Where 'Staying Put' Is A Way Of Life


May 29, 1994|By BOB ALLEN

Bob Day stands under a massive pine tree and gazes across the Dublin Southern Cemetery. A lifelong resident of Dublin, Mr. Day has roots that go four or five generations deep in the local soil.

"Those Days over there are most likely children of either the first or second John Day, who was either my great-great or great-great-great grandfather," he says, pointing toward a cluster of weather-beaten old headstones.

"My mother and father are buried over there, beside my son, who was killed in an accident back in 1973," Mr. Day, 66, adds as he treads lightly across the burial ground. "My wife's father and her grandmother and sister are right over there. And when the time comes, my wife and I'll be in here, too."

You go back far enough and just about everybody in this cemetery is related, says Mr. Day, owner of a Dublin used car and truck dealership, president of the local cemetery association, and probably the closest thing this unincorporated northern Harford County hamlet has to a mayor. "Just about all of us in Dublin came from the same five or six original families."

At first glance, there is nothing arresting about this town of about 500 people, no famous historical sites or ties to illustrious personages. And if you happen to blink while passing through the junction of Routes 440 and 136 on your way to nearby U.S. 1, you might miss the town altogether. It's an unremarkable-looking cluster of houses and small businesses a few miles below the Susquehanna River and the Pennsylvania line. A half-mile from its sleepy crossroads cows graze lazily in pastures.

But for people like Bob Day and his wife, Jean, whose local family ties also go back nearly two centuries, Dublin is much more than just a dot on the state highway map. It's the only place to be.

"People here tend to stay put, it's a way of life," Jean Day, also 66, notes with quiet pride. "Bob and I have been married 47 years. We went to school together from the first grade and we stayed put. Most of our seven kids stayed put, and so have some of our grandchildren."

The grand anomaly of Dublin lies in its very name. No doubt, the settlement, which first showed up in recorded history around 1800 (it was one of Harford County's original election districts), was originally named by some homesick Irishman. But nobody, not even the Days, is quite sure who that Irishman was. And, also, there's never been a Catholic church in the immediate vicinity of this village whose very name evokes images of shamrocks. "The only churches we've had in Dublin have been Methodist," Bob Day says with a bemused shrug. "And Methodism is usually not the chosen religion of the Irish."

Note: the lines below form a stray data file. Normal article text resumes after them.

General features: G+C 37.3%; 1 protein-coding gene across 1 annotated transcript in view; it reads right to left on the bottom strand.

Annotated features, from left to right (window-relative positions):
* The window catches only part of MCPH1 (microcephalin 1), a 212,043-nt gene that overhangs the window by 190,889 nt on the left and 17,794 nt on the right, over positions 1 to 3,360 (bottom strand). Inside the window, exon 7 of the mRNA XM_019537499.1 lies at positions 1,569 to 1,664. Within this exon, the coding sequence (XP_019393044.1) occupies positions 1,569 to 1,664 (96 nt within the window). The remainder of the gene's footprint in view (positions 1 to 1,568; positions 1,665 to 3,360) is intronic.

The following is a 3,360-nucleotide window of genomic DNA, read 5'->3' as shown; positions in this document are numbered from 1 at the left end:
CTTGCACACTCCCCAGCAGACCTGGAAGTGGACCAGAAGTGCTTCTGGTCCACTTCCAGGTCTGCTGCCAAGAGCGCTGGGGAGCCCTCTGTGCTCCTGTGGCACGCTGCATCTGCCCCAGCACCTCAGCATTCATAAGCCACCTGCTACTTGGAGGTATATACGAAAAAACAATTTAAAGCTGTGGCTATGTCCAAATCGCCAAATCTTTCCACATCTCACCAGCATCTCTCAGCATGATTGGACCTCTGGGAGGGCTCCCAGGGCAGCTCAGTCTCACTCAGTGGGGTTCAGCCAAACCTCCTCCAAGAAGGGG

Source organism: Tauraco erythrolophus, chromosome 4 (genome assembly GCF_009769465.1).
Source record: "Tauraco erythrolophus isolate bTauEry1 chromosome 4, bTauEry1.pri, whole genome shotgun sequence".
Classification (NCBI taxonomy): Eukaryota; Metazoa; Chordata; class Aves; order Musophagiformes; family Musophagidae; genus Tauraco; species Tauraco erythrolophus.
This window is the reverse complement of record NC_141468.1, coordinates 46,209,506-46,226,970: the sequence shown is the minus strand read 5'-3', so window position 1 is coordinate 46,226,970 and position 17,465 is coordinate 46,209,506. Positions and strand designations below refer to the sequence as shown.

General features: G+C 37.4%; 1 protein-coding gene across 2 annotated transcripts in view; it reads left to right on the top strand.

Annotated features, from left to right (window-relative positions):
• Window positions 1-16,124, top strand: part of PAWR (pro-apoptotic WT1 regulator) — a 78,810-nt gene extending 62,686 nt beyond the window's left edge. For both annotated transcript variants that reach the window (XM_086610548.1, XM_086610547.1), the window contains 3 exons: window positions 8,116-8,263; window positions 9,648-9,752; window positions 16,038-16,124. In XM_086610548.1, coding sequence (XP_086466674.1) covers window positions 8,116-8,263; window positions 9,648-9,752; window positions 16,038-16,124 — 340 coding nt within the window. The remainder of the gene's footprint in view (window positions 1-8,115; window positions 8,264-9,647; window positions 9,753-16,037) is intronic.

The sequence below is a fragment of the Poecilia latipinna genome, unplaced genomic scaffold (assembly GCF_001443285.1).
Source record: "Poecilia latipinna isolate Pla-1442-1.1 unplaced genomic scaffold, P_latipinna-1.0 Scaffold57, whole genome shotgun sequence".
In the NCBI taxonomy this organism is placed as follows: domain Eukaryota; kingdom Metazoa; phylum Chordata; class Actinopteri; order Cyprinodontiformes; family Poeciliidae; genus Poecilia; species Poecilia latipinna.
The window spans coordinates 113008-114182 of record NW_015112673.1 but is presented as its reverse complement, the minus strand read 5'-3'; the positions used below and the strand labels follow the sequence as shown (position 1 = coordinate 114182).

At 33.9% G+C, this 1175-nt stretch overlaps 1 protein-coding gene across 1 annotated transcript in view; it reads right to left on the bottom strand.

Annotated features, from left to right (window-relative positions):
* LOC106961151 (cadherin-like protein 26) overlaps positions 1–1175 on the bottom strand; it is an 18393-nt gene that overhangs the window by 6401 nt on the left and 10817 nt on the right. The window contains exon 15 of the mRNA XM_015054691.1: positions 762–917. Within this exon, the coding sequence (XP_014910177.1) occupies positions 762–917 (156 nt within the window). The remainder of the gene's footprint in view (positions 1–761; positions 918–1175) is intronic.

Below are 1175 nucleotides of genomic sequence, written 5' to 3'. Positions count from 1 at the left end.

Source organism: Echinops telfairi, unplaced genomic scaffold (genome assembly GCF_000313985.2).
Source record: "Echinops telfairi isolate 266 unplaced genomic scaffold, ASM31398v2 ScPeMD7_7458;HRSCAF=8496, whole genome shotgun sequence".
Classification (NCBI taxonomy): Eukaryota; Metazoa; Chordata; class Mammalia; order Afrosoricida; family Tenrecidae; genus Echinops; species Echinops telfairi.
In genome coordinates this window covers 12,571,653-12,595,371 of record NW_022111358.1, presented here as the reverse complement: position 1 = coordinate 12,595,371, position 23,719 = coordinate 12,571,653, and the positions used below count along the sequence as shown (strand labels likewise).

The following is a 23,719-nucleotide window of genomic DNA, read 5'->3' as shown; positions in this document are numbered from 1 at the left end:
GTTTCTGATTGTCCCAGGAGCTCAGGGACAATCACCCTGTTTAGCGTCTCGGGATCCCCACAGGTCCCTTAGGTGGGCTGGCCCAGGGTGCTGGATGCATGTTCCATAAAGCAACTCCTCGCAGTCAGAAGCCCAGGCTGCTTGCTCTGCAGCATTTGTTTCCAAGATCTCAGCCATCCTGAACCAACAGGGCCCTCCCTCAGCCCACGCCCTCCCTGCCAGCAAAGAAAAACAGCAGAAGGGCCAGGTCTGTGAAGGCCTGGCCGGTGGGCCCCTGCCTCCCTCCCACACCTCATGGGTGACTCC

Indeed, one of Dublin's earliest landmarks was its first Methodist church, a log structure built sometime shortly after the turn of the last century. It has long since vanished from the landscape. Today, the stalwart Dublin United Methodist Church, built from Port Deposit granite in 1939 on the site of that first log chapel, is the community's symbolic rallying point.

Thus it goes with Dublin: The foundations of the present have been gracefully fashioned over the bones of the past. The antiquarian-looking Dublin Elementary School, with its stately brick facade, is Dublin's other prominent present-day landmark. It was built around the foundation of an old wooden schoolhouse that dated from about 1915.

Sitting in the large rambling house near Dublin's crossroads where they've lived for nearly 40 years, Bob and Jean Day, who is the United Methodist church's historian, pore over an 1878 map of Dublin -- one of many local historical artifacts they've accumulated over the years.

"Most of these houses [on the map] are still here," Mr. Day says with quiet reassurance. "Even the log house where my wife was raised just down the road is still standing."

"This used to be a poor farming and mining community," he adds. "A clannish place. You didn't stay around after dark if you didn't have any business here. Some of the old gravestones up in the cemetery were made from local slate, soapstone or green stone. Back then, that was all people could afford."

By 1858, Dublin was a thriving crossroads with its own post office. But in the decades since, the town, much to the delight of folks like the Days, has had the fortune of being outflanked by "progress." Once, it was a busy north- and southbound thoroughfare to the old Conowingo covered bridge over the Susquehanna. But that changed in the late 1920s when the bridge was flooded and traffic was routed to U.S. 1, across the new Conowingo Dam. These days, Dublin is not really on the way to anywhere.

There's a small food market, a hardware store, Mr. Day's dealership, the Dublin-Darlington volunteer fire company and not much else.

Which suits the Days and their neighbors just fine.

"People like Dublin like it is," insists Mrs. Day. "We don't want a shopping center or a mall here." Adds her husband: "If more people lived like this, it would be a better world."

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